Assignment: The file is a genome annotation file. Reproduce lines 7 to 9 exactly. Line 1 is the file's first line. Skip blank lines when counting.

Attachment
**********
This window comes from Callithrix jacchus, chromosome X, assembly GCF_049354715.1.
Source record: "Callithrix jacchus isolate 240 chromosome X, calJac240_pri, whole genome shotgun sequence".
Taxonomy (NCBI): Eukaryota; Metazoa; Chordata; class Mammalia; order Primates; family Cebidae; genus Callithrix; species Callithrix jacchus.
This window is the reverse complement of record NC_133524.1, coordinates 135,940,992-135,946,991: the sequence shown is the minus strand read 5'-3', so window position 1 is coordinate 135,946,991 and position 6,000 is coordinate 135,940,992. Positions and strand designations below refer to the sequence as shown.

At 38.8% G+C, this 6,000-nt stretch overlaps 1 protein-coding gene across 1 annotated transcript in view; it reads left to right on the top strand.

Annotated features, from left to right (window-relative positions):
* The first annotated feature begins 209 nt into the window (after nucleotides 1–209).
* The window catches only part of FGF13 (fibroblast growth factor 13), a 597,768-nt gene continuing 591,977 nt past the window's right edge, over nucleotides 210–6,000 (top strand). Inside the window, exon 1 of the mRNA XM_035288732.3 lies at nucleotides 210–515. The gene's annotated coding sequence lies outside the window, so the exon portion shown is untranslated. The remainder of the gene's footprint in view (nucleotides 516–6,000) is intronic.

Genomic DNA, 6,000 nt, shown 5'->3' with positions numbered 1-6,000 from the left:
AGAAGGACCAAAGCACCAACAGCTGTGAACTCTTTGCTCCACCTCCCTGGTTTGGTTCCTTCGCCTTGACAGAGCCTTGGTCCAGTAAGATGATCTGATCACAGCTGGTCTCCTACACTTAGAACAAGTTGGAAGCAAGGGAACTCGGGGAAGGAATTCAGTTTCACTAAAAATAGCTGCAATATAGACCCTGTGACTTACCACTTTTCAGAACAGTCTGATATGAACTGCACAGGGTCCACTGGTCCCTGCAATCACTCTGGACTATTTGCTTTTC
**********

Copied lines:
* The first annotated feature begins 209 nt into the window (after nucleotides 1–209).
* The window catches only part of FGF13 (fibroblast growth factor 13), a 597,768-nt gene continuing 591,977 nt past the window's right edge, over nucleotides 210–6,000 (top strand). Inside the window, exon 1 of the mRNA XM_035288732.3 lies at nucleotides 210–515. The gene's annotated coding sequence lies outside the window, so the exon portion shown is untranslated. The remainder of the gene's footprint in view (nucleotides 516–6,000) is intronic.

Genomic DNA, 6,000 nt, shown 5'->3' with positions numbered 1-6,000 from the left: